What is RIDDOR?
RIDDOR is the law that requires employers, and other people who are in control of
work premises, to report and keep records of:
- work-related deaths;
- serious injuries;
- cases of diagnosed industrial disease; and
- certain ‘dangerous occurrences’ (near miss incidents).
From 6 April 2012, the over-three-day reporting requirement for people injured at work will change to more than seven days. From then, you only have to report injuries that lead to a worker being incapacitated for more than seven consecutive days as the result of an occupational accident or injury (not counting the day of the accident but including weekends and rest days). The report must be made within 15 days of the accident.
You must still keep a record of the accident if the worker has been incapacitated for more than three consecutive days.
These are the main changes to the reporting requirements for deaths, major injuries, occupational diseases and dangerous occurrences that employers need to be aware of.
Report and Record
Reporting and recording is a legal requirement. The report informs the enforcing authorities (HSE, local authorities and ORR) about deaths, injuries, occupational diseases and dangerous occurrences so they can identify where and how risks arise, and whether they need to be investigated.
Records of incidents covered by RIDDOR are important. They ensure that you collect the minimum amount of information to allow you to check that you are doing enough to ensure safety and prevent occupational diseases. This information is a valuable management tool that can be used as an aid to risk assessment, helping to develop solutions to potential risks. In this way, records also help to prevent injuries and ill health, and control costs from accidental loss.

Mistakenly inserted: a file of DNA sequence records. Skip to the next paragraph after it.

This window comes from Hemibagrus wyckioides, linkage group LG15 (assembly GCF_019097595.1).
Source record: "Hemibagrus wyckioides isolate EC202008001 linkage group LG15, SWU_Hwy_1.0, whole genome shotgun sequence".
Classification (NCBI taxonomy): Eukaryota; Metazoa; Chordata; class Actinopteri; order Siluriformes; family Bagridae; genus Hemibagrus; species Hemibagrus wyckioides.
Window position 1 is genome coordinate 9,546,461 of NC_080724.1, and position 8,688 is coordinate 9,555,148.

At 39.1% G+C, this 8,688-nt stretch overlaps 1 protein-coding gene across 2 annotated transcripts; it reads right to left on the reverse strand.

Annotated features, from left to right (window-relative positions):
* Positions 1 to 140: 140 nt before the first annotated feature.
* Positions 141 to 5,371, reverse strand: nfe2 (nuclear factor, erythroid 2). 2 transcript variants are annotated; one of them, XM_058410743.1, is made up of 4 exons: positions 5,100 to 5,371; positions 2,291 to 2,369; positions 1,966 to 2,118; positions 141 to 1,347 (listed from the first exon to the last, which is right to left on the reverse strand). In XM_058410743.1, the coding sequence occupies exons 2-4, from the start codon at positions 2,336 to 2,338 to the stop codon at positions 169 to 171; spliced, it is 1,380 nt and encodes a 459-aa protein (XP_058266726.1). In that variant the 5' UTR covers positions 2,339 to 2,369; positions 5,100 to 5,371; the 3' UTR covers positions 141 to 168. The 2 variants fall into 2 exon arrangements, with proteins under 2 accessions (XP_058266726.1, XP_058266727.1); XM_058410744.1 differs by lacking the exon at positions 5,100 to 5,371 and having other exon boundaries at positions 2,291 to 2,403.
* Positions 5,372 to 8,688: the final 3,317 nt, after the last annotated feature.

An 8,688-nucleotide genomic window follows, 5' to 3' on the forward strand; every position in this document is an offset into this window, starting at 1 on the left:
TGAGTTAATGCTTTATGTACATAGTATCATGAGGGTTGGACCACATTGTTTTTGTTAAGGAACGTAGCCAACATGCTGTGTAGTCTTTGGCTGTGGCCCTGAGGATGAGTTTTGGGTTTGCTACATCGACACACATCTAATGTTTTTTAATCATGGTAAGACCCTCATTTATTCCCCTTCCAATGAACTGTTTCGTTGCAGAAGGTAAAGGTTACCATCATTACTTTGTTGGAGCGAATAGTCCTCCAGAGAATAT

You must keep a record of:
any reportable death, injury, occupational disease or dangerous occurrence ;
and all occupational accidents and injuries that result in a worker being away from work or incapacitated for more than three consecutive days (not counting the day of the accident but including any weekends or other rest days). You must produce RIDDOR records when asked by HSE, local authority or ORR inspectors.
What MUST be reported
Deaths and injuries do not have to be automatically reported, but must be reported if they occur as the result of an accident arising out of or in connection with work.
When deciding if the accident that led to the death or injury has arisen out of or in connection to work, the key issues to consider are whether the accident was
the way in which the work was carried out;
any machinery, plant, substances or equipment used for work;
and the condition of the site or premises where the accident happened.
A death must be reported if:
it results from a work accident;
a worker sustains an occupational injury;
it results from a suicide on a relevant transport system (this is considered to be an accident for the purpose of RIDDOR);
or it results from an act of physical violence to a worker.
Injuries to people at work
RIDDOR gives two types of injuries that must be reported if the person was at work– ‘major injuries’ and from 6 April 2012 ‘over-seven-day injuries’.
a fracture, other than to fingers, thumbs and toes; amputation;